My Financial Journey

Looking back on the years, the following is how I managed to save money/invest.  I originally meant for this to be a list, but it turned into a story.

My journey was a combination of good/bad choices, good luck and good timing.  Some of which was out of my control, some not.

I was in debt after leaving college at the end of 2005.  This is probably not a surprise to many people, but I managed to miss the large tuition increases that began in the early 2000s.  Freshman starting when I was a senior paid significantly more than me.  The amount of debt was relatively low (25k) considering I earned both a masters (Computer Science) and bachelors (Applied Math) degree.

I began working as a Software Engineer in January 2006.  The job market during 2005-2006 was much stronger than it is today and that field was(is) growing rapidly.  Having a desirable degree made it easy for me to find a job that pays well.  This wasn’t the case at first, I actually had to continue with a Masters after getting my Bachelors because not many people in the software industry had heard of my degree (Applied Mathematical Sciences, what a mouthful).

Once I began working, my paycheck was larger than any I had received.  Since I had spent the previous 5 years as a poor college student, I was well equipped to not spend money.  Initially, I set 10% of my paycheck aside in my company sponsored 401k.  I didn’t max it, but I had some debt to pay off.  Two months into my career disaster struck.

Well more of a mini disaster.  The car that served me well throughout college was wrecked beyond repair in an ice storm in February 2006.  Fortunately, while I was waiting for a tow truck, a city truck drove by and sanded where I crashed.  The damage to the car was substantial and the cost to repair it was much higher than it was worth.  At the time, I was still building my emergency fund (from 0) and did not have any cash set aside for this type of emergency.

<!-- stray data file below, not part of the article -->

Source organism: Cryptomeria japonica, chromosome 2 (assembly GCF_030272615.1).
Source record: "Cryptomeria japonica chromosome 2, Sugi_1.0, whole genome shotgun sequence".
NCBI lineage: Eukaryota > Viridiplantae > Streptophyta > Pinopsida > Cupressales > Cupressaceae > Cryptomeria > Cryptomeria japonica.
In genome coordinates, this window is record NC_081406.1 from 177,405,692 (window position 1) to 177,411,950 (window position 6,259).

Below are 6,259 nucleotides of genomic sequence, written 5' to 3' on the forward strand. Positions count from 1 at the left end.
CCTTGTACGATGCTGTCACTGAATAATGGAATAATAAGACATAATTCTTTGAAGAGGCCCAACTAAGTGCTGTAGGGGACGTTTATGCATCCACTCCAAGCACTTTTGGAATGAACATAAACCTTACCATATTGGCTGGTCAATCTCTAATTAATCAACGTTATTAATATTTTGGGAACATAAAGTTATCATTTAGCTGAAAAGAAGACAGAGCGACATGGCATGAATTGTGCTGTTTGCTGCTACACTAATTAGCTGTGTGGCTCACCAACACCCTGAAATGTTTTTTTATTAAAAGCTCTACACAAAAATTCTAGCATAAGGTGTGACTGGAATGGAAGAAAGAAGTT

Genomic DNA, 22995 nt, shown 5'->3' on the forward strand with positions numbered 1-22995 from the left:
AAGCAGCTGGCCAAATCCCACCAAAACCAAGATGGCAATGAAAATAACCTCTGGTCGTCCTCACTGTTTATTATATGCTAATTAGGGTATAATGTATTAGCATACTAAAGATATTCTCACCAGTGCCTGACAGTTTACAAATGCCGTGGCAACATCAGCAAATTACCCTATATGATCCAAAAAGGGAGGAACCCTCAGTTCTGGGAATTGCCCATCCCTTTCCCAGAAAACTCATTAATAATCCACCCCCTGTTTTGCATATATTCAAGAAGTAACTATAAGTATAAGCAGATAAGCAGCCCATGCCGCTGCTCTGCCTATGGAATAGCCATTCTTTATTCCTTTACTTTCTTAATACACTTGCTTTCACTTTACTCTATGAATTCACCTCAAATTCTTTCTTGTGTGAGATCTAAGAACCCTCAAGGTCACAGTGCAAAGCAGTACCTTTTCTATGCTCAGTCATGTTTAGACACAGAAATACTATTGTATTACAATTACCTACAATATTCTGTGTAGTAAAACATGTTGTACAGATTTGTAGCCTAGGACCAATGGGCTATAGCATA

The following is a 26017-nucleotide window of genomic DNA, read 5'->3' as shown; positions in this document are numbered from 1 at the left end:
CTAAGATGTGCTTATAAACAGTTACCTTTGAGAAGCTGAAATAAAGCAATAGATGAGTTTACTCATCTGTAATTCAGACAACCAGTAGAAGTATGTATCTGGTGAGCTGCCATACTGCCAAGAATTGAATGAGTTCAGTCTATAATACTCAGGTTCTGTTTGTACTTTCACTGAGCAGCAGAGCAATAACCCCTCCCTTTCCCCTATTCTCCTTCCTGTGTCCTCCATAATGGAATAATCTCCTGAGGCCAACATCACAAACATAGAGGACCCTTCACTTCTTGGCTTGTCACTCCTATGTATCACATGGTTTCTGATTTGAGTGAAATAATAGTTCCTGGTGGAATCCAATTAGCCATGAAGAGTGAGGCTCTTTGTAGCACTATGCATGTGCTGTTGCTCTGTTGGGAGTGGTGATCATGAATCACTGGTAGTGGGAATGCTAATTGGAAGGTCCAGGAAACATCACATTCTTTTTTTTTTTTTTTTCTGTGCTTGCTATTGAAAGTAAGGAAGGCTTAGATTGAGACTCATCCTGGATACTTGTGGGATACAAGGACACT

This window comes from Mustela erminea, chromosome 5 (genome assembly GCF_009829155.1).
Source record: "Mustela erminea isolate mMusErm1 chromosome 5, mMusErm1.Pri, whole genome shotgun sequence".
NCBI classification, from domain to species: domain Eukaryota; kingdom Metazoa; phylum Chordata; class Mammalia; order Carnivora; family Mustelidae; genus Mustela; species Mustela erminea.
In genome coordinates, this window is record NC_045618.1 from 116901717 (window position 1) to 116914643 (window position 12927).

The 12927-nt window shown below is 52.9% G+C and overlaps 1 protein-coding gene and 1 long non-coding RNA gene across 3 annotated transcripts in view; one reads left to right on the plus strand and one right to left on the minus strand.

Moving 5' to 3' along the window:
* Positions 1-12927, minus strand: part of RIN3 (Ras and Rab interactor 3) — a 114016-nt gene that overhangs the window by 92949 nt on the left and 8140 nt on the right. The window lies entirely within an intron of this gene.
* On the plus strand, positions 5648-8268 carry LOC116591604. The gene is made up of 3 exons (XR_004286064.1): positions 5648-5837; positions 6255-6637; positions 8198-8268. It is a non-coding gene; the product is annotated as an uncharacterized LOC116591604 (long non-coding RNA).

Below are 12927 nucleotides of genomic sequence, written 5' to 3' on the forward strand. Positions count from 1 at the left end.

I ended up buying a car that was cheapish.  I spent about 14k after all costs associated with the purchase.  For the most part, I was pretty content to making the payments on both my car and student debt, while saving any extra money I had.  That was until I met one of my friends.

It was at the end of 2006 that I met a good friend who was very knowledgeable about personal finance.  He was a follower of Dave Ramsey, a financial guru, I had never heard off.  I was pretty oblivious to all of the financial ideas.  My goal was to spend less than I earned, but I didn’t really have any negative feelings about having debt.  That changed after meeting him.  After building my emergency fund, I began to aggressively pay off both my student and car loans.  From the end of 2006, it took me about 2 years to pay off both loans.

All the while, my paycheck grew and I got a promotion.  Each time my paycheck increased, I raised my 401k contribution.  It was more money I never had, so I never missed it.  My spending stays pretty level from year to year, so this approach worked well for me.

Here I was, three years into my career debt free and with a high savings rate.  Stepping back a bit, my investing career started at the top of the market in 2007.  I didn’t invest a lot, but I got caught up in the market euphoria at the time. Housing is never going down! Hindsight is always 20/20 and if I had started two years earlier, the result might have ended the same, but I would have been able to pat myself on the back for picking a stock that went up.  Keep in mind I wasn’t investing.

Now I had several goals in mind:

  • Buy a house
  • Become a millionaire!

That was really about it.  I had never thought of financial freedom in the sense that I would stop working and live off investments.  I just figured I would work till I was old, which I am okay with because I enjoy Software Engineering, well more the puzzle aspect of it (which is why my other hobbies fitness/nutrition/investing seem to be puzzles).  As far as I was concerned, I was financially free.  I had a good job and more money than I needed.

This bring us to the end of 2008 and through 2009.  I was debt free, contributing to my 401k, saving for a house and starting to invest.  Having zero financial background, I surfed the internet for ways to pick stocks, talking to friends and even my Grampa!  I ended up getting into a news letter service where, for a fee, they would do the research and tell you when to buy/sell.  It took me a few years, but in the end I realized that the only people who make money with these services are the guys collecting the fees.  I took a beating throughout this time frame in the market, and gave up for the most part.  I had a portfolio and would buy based on the recommendations of the service, but I started to put less and less money into investments.